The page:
Of course, take into account that aminoglycoside was used predominantly in the first time period between 1976 to 1982 where medicine was practiced very differently from now. This means that it is more of the appropriateness of therapy rather than the dual nature that makes a difference. This was seen in a retrospective analysis of 115 episodes of Pseudomonas bacteremia, which found that in the early follow up (prior to receipt of susceptibility) found that both adequate combination and adequate monotherapy were associated with improved mortality when compared to inadequate therapy, however after susceptibility the risk of mortality was for adequate monotherapy after receipt of susceptibility report (8):

Despite this, there was no difference in mortality when looking at definitive therapy between adequate combination or adequate monotherapy when compared to inadequate therapy, suggesting that it is the susceptibility profile that makes the biggest difference here. More contemporary data suggests similar conclusions. A Greek retrospective cohort (9) from 2011 found that definitive treatment with combination therapy (beta-lactam alone or in combination with either aminoglycoside or quinolone) for Pseudomonas bacteremia was not associated with treatment success:

It should be noted that those who received combination therapy were generally sicker and younger, but numbers overall were fairly low in this study. In another retrospective analysis of 100 episodes of Pseudomonas pneumonia bacteremic episodes (10), 28-day mortality was significantly higher in the inadequate therapy group vs the adequate therapy group (69% vs 42%, p =0.01), with subgroup analysis of patients who received adequate therapy found that combination therapy was associated with reduced 28-day mortality (aOR 0.05, 95% CI 0.01-0.34), though it could be argued this was due to the higher likelihood of appropriate empiric therapy rather than anything to do with the combination itself. Indeed, more recent data leads one to a similar conclusion. For instance, a larger prospective cohort of 593 patients with pseudomonas bacteremia found that empiric combination therapy was not statistically different from monotherapy in terms of 30-day mortality when compared to inappropriate empiric therapy (11):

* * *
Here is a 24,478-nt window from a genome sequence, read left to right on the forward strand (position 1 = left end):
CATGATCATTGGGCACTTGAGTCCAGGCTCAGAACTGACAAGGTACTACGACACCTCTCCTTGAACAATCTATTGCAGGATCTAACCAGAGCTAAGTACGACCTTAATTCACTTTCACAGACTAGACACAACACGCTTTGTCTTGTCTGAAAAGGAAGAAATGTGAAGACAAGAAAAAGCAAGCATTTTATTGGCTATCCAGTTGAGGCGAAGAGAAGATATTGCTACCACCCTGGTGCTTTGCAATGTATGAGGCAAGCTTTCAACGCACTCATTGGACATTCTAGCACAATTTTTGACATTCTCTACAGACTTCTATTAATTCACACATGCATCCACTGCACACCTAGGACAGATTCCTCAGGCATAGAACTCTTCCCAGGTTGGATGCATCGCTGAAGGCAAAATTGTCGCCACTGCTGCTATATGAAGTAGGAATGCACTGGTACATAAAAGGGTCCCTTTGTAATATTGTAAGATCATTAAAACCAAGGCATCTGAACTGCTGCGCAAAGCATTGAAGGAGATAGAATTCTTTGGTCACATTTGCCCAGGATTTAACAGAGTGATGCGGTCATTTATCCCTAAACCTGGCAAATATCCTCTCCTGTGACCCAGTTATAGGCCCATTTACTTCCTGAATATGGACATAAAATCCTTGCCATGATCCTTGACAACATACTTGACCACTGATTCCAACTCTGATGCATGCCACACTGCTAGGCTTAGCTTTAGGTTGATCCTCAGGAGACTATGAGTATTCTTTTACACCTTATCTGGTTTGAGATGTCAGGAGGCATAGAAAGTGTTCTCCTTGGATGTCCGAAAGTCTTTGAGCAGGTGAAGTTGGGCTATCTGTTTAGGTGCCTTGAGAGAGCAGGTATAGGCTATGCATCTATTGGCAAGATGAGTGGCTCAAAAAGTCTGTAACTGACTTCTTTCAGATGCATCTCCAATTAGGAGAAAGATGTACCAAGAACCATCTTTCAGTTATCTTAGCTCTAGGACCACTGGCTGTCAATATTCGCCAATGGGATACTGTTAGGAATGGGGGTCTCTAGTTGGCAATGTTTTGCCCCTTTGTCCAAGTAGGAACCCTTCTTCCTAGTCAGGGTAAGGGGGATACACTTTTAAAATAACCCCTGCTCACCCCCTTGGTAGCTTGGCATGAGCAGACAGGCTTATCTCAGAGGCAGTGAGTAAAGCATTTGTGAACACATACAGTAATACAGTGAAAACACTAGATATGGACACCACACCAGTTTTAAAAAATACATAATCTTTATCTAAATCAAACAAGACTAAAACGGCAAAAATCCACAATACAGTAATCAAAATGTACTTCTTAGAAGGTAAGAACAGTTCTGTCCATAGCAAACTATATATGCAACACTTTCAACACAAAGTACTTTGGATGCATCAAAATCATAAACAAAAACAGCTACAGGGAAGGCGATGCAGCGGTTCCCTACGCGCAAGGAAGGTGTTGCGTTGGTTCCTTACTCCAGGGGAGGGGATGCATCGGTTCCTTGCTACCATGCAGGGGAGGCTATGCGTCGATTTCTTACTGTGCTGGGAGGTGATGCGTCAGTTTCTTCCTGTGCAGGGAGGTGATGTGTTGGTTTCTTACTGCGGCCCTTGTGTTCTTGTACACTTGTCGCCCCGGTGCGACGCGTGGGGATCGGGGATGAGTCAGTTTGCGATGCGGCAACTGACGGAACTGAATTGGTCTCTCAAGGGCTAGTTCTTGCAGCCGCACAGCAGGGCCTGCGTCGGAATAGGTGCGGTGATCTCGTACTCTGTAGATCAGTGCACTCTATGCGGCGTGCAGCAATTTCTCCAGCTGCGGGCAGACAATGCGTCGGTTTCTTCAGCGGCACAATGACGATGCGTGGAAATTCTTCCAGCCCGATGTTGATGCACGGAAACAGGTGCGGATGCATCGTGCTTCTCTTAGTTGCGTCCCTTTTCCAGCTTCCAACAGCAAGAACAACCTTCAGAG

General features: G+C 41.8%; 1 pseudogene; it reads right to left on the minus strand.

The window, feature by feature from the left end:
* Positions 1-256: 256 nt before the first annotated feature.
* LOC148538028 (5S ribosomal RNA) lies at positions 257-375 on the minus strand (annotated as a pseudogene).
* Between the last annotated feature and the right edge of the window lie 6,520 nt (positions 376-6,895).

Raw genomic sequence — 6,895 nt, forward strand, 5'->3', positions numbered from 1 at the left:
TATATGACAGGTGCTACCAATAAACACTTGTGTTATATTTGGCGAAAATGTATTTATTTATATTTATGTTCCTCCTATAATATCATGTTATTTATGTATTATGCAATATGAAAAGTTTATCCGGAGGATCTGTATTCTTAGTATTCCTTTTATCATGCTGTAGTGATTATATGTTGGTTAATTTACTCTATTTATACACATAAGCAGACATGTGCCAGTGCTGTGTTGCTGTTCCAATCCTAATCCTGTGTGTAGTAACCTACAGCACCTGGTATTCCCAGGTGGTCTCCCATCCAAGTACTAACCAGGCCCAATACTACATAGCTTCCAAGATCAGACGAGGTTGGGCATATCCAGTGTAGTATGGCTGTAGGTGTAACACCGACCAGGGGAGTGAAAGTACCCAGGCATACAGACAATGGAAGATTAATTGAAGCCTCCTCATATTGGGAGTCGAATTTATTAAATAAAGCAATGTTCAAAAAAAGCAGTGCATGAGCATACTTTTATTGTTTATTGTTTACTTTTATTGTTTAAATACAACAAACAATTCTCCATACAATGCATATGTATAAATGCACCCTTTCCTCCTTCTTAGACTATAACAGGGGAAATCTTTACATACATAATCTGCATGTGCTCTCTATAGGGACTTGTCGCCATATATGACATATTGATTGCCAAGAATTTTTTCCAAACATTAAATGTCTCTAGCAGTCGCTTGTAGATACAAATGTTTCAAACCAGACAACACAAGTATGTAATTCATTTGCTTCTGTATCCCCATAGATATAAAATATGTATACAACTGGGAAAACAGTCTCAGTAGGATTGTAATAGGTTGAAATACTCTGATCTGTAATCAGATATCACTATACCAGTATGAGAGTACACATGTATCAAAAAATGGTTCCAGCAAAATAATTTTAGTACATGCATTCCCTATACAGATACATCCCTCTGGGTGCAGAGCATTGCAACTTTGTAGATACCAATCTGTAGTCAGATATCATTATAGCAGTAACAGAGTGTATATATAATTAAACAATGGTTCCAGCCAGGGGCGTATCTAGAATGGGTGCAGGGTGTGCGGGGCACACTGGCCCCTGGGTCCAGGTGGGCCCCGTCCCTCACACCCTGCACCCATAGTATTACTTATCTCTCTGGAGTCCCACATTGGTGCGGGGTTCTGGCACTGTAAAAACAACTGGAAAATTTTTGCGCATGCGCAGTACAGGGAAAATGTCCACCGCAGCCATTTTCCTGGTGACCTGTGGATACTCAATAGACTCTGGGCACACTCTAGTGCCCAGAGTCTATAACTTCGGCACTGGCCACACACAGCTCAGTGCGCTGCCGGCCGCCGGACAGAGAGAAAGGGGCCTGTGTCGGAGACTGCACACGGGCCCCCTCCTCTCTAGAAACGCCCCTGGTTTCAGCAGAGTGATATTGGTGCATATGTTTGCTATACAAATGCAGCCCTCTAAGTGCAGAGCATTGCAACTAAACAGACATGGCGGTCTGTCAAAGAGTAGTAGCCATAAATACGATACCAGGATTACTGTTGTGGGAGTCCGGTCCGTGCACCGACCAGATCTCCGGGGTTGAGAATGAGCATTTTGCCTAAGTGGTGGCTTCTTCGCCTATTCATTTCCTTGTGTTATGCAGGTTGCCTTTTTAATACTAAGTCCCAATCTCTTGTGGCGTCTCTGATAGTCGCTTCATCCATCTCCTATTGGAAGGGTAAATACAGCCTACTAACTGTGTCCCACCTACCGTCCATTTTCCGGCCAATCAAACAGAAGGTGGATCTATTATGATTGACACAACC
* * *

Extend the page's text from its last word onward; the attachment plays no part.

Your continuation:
Further, by multivariate analysis, 30-day mortality risk was higher for the inappropriate therapy group in comparison to appropriate combination therapy (aHR 1.65, 95% CI 0.94-2.88), though it did not reach statistical significance. Another retrospective study of 292 episodes (12) of Pseudomonas bacteremia found that adequate empiric antipseudomonal therapy was associated with lower 30-day mortality (aOR 0.37, 95% CI 0.16-0.89), an association not found with any combination therapy (aOR 0.40, 95% CI 0.13-1.27). When looking at definitive therapy, however, combination with ciprofloxacin was associated with lower 30 day mortality (aOR 0.16, 95% CI 0.05-0.55), though adequate antipseudomonal therapy had similar results (aOR 0.17, 95% CI 0.05-0.62). 

Overall, it seems that adequate therapy trumps combination therapy, though in certain scenarios dual therapy may be appropriate (for instance, institutions where higher resistance to BL/BLI combinations or quinolones is seen for pseudomonas isolates, or those who have cystic fibrosis, it may be worth considering for a higher chance of appropriate coverage upfront).